DC vs. Marvel Comics (issues #2–3 titled Marvel Comics vs. DC) was a comic book limited series crossover published by DC Comics (Detective Comics) and Marvel Comics from April to May 1996. The series was written by Ron Marz and Peter David, with art by Dan Jurgens and Claudio Castellini.
Two godly brothers who personify the DC and Marvel Universes become aware of the other’s existence, and challenge one another to a series of duels involving each universe’s respective superheroes. The losing universe would cease to exist. The story had an “out of universe” component in that, although there were eleven primary battles, five outcomes were determined by fan vote.
The six preliminary battles were:
- Aquaman (DC) vs. Namor (Marvel).
- Elektra (Marvel) vs. Catwoman (DC).
- Flash (DC) vs. Quicksilver (Marvel).
- Robin (DC) vs. Jubilee (Marvel).
- Silver Surfer (Marvel) vs. Green Lantern (DC).
- Thor (Marvel) vs. Captain Marvel (DC).
There were five battles in which the outcomes were determined by the votes of fans:
- Superman (DC) vs. Hulk (Marvel).
- Spider-Man (Marvel) vs. Superboy (DC).
- Batman (DC) vs. Captain America (Marvel).
- Wolverine (Marvel) vs. Lobo (DC).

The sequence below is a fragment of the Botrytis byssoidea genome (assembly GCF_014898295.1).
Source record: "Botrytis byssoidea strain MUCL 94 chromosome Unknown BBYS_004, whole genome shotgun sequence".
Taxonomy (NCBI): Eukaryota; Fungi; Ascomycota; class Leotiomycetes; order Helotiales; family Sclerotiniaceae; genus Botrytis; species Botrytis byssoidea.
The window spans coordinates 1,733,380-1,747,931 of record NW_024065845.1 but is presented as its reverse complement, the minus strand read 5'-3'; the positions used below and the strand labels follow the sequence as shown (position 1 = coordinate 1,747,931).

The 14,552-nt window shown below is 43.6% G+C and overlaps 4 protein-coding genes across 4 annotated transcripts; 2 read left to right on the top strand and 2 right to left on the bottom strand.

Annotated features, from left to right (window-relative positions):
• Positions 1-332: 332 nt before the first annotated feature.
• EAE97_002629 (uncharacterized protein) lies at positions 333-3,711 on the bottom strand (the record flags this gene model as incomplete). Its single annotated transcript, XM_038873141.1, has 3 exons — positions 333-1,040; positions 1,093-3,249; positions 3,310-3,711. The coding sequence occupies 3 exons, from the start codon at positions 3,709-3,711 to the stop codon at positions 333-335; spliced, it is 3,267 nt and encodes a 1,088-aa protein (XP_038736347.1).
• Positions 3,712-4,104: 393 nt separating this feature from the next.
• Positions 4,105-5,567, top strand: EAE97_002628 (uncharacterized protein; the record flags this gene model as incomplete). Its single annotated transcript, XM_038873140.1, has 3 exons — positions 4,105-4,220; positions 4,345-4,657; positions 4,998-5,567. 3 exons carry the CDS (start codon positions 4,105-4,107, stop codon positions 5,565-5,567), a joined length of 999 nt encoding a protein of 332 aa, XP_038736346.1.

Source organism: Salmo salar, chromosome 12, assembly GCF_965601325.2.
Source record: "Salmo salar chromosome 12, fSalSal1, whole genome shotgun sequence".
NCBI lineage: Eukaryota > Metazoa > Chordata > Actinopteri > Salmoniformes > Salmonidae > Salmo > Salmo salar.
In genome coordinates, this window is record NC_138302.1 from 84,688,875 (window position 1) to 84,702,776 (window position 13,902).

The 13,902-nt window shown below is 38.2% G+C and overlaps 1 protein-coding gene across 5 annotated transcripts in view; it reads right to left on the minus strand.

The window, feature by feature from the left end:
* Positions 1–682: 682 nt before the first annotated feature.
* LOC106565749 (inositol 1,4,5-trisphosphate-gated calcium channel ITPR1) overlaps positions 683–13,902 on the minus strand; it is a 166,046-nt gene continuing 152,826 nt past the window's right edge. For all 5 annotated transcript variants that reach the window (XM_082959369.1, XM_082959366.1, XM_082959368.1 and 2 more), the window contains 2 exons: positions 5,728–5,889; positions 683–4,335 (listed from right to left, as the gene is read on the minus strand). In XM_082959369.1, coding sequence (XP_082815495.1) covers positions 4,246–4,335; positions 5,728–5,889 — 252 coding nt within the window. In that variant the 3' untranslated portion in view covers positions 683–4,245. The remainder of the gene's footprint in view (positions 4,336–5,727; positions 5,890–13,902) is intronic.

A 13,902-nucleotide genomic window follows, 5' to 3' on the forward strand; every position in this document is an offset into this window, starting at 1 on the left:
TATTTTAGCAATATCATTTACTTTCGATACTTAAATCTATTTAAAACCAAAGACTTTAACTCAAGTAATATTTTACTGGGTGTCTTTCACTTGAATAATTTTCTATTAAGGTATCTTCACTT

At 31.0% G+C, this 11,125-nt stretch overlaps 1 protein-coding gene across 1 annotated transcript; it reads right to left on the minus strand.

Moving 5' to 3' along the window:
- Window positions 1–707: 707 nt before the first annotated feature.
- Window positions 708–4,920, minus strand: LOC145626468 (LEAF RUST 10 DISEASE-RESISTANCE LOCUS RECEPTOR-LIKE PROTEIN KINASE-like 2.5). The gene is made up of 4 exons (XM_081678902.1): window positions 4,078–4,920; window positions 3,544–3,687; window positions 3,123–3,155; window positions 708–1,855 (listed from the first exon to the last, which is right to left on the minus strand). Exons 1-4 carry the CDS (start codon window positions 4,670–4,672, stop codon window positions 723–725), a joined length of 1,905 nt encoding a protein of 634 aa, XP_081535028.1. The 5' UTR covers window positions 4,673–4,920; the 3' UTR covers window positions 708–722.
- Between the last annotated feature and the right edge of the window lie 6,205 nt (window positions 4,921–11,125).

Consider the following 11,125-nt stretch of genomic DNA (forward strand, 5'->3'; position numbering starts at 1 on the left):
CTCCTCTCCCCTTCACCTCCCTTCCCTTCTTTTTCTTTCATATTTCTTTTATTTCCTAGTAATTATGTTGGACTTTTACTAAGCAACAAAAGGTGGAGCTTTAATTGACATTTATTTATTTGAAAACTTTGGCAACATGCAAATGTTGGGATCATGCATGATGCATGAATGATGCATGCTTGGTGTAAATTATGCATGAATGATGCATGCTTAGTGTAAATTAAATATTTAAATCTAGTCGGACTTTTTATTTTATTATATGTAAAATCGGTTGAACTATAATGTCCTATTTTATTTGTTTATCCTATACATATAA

- Wonder Woman (DC) vs. Storm (Marvel Comics) (Marvel).
Each side attained three victories in the preliminary battles and five battles were decided by fan vote, of which Marvel came out ahead with 3 wins to DC’s 2.
However, the storyline does not show one side as being victorious. As part of a last-ditch effort to save their worlds, the Spectre and the Living Tribunal were able to briefly force the “brothers” to resolve the situation by temporarily creating a new universe, called the Amalgam Universe, which is occupied by merged versions of many of the heroes (such as Dark Claw, a merging of the characters Batman and Wolverine).
An inter-dimensional character called Access eventually managed to restore the universes to their normal state with the aid of Batman and Captain America. The presence of the two heroes (essentially serving as the brothers in miniature, each being unique among their peers) forced the brothers to recognize how petty their disagreement truly was.